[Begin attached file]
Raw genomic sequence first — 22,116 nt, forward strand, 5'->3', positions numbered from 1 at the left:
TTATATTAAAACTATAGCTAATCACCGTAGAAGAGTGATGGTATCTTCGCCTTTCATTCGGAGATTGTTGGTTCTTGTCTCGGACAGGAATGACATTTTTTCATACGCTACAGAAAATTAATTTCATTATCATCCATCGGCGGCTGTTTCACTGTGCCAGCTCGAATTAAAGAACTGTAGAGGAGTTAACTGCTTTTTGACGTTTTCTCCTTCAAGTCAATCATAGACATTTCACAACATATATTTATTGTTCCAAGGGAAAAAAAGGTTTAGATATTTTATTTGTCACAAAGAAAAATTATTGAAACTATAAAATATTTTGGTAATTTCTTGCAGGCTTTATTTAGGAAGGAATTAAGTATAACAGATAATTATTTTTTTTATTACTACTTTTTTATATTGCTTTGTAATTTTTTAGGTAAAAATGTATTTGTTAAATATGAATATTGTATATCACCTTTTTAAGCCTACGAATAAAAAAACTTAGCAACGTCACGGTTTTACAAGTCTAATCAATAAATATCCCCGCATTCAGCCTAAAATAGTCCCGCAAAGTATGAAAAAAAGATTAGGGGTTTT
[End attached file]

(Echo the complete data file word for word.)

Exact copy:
Raw genomic sequence first — 22,116 nt, forward strand, 5'->3', positions numbered from 1 at the left:
TTATATTAAAACTATAGCTAATCACCGTAGAAGAGTGATGGTATCTTCGCCTTTCATTCGGAGATTGTTGGTTCTTGTCTCGGACAGGAATGACATTTTTTCATACGCTACAGAAAATTAATTTCATTATCATCCATCGGCGGCTGTTTCACTGTGCCAGCTCGAATTAAAGAACTGTAGAGGAGTTAACTGCTTTTTGACGTTTTCTCCTTCAAGTCAATCATAGACATTTCACAACATATATTTATTGTTCCAAGGGAAAAAAAGGTTTAGATATTTTATTTGTCACAAAGAAAAATTATTGAAACTATAAAATATTTTGGTAATTTCTTGCAGGCTTTATTTAGGAAGGAATTAAGTATAACAGATAATTATTTTTTTTATTACTACTTTTTTATATTGCTTTGTAATTTTTTAGGTAAAAATGTATTTGTTAAATATGAATATTGTATATCACCTTTTTAAGCCTACGAATAAAAAAACTTAGCAACGTCACGGTTTTACAAGTCTAATCAATAAATATCCCCGCATTCAGCCTAAAATAGTCCCGCAAAGTATGAAAAAAAGATTAGGGGTTTT